In the remainder of the paper, we first describe Spanish psych verb constructions with relevant examples in Section 2. In Section 3, we lay out the methodology used to collect the data, the characteristics of the participants in the study, as well as the statistical methodology employed for data analysis, which is still rarely used in linguistic studies as we write. In Section 4, we then graph the results from the statistical analysis, while a discussion of their interpretation is provided in Section 5. Finally, in Section 6, we draw the general conclusions that can be gleaned from this study, as well as propose further developments of this topic, the methodology, and its applications.

2. Invariable Third-Person Present Tense Predicates in Heritage Spanish?

Both sentences in (1) and (2) below are prescriptively ungrammatical because of a mismatch in agreement between the grammatical subject and the verb. If an invariable verbal form for psychological predicates based on the third-person singular were acceptable to HS speakers, one would expect them to accept sentences such as (1) below (with third-person singular verb, but plural subject) more readily than (2) (with third-person plural verb, but singular subject):
(1) *Los   actos   de generosidad espontánea no le(s) sorprende 
gram. subj.-3rd pl. neg. IO-EXP verb-3rd sg 
‘Spontaneous acts of generosity do not surprise him/her/them’ 
(2) *Ese  acto de generosidad espontánea no le(s) sorprenden 
gram. subj.-3rd sg.  neg. IO-EXP verb-3rd pl. 
‘That spontaneous act of generosity does not surprise him/her/them’ 
In general, both HS speakers and L2 learners can find the acquisition and accurate processing of inflectional morphology difficult (Montrul 2008; Mikhaylova 2012; Bosch et al. 2019). The tendency increases proportionally with the age of acquisition of the L2 (Mayberry and Kluender 2017, 2018; Abutalebi and Clahsen 2018; Hartshorne et al. 2018), which supports some form of the critical period hypothesis (subsuming into our use of CPH both the meaning of critical and/or sensitive period as in Birdsong 2018 and references cited therein). Moreover, ever since Johnson and Newport’s (1989) grammaticality judgements study, it has been argued that fully fledged acquisition and L1-like morphosyntactic use are unlikely for late learners (Wartenburger et al. 2003; White 2003; DeKeyser 2005, 2010; DeKeyser et al. 2010). This, however, discounts the possibility that factors other than age of acquisition may play a role in how morphosyntactically proficient L2 learners become, which has brought some researchers to call a strict CPH into question (for instance, Bialystock and Kroll 2018), or at least posit other factors as potentially affecting both bilingual and L2 language acquisition:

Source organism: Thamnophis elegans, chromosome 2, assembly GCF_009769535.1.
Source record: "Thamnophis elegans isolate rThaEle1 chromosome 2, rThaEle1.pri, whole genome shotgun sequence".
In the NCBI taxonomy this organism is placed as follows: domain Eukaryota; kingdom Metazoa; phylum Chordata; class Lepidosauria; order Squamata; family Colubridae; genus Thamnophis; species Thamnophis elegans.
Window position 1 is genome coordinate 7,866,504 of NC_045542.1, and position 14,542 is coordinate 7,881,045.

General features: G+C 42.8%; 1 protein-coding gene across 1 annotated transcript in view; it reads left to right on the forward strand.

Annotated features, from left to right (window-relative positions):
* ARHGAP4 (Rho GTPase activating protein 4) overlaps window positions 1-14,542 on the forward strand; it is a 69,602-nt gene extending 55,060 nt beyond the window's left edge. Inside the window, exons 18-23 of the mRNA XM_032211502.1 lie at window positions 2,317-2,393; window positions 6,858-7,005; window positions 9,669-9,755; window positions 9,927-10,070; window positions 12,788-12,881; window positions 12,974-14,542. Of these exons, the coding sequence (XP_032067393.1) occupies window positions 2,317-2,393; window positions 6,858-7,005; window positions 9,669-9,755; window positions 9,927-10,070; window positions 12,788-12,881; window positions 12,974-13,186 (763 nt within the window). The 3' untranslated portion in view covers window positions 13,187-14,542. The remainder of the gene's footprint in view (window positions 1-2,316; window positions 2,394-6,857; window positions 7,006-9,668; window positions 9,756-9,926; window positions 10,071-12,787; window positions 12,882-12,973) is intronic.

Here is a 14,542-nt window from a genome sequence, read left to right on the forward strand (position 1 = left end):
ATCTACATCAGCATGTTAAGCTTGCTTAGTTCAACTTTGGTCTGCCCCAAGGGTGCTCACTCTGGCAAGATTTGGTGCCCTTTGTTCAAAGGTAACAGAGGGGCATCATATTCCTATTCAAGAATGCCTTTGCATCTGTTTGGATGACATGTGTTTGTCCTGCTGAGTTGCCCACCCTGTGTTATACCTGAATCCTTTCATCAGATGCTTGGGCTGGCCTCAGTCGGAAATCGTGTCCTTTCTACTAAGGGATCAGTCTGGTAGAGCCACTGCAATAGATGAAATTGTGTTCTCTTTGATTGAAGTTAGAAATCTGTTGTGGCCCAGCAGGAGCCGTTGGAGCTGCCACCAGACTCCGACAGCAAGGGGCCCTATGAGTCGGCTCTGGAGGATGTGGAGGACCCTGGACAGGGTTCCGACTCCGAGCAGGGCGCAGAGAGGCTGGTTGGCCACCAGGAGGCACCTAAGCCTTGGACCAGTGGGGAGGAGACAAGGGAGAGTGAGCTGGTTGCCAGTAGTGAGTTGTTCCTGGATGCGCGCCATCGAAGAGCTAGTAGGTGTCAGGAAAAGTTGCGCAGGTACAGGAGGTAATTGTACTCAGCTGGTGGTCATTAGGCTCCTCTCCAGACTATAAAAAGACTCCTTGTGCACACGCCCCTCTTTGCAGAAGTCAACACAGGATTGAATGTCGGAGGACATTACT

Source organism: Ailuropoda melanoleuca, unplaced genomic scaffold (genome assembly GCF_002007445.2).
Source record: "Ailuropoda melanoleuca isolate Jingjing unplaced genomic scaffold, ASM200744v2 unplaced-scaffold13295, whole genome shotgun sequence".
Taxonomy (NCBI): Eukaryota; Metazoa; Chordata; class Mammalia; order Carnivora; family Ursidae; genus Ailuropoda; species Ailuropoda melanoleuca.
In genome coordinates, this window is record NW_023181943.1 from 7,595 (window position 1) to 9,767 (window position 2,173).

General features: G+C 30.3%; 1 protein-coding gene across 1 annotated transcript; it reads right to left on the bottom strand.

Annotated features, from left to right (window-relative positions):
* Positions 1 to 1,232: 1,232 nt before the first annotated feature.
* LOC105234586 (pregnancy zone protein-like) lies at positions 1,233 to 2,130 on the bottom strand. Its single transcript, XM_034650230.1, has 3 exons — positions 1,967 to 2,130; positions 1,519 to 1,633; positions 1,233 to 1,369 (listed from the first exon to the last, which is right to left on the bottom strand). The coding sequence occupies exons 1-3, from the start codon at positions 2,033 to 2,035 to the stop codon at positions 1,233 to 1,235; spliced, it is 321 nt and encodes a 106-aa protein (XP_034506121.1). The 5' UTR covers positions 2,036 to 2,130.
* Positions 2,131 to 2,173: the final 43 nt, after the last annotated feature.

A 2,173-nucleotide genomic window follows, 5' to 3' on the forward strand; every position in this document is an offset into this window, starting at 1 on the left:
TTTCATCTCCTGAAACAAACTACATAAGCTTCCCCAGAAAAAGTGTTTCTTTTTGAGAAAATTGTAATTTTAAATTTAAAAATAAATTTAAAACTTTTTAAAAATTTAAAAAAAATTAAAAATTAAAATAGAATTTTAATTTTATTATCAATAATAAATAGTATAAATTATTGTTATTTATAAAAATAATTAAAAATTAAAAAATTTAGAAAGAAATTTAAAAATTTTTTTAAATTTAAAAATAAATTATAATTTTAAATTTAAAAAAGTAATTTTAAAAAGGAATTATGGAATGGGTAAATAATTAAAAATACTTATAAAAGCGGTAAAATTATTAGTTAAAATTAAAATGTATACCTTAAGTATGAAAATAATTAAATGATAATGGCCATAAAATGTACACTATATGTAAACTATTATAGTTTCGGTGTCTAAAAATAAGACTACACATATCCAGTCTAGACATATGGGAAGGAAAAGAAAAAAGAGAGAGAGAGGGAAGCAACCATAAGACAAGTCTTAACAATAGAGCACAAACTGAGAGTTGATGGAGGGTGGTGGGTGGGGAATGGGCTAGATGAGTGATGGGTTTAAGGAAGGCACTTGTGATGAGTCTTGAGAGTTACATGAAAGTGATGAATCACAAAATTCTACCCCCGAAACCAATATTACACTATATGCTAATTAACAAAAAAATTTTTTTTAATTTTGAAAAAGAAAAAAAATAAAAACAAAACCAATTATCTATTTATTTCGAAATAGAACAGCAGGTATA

… it is possible that what appear to be AoA effects on grammar are in fact effects of nonage-related factors such as reduced general language skill in a late-learned L2, the possibility of L1 transfer, decreased exposure, less practice and use, etc. How these learning factors contribute to L1/ L2 performance differences and how they can be distinguished from genuine AoA effects is still subject to controversy.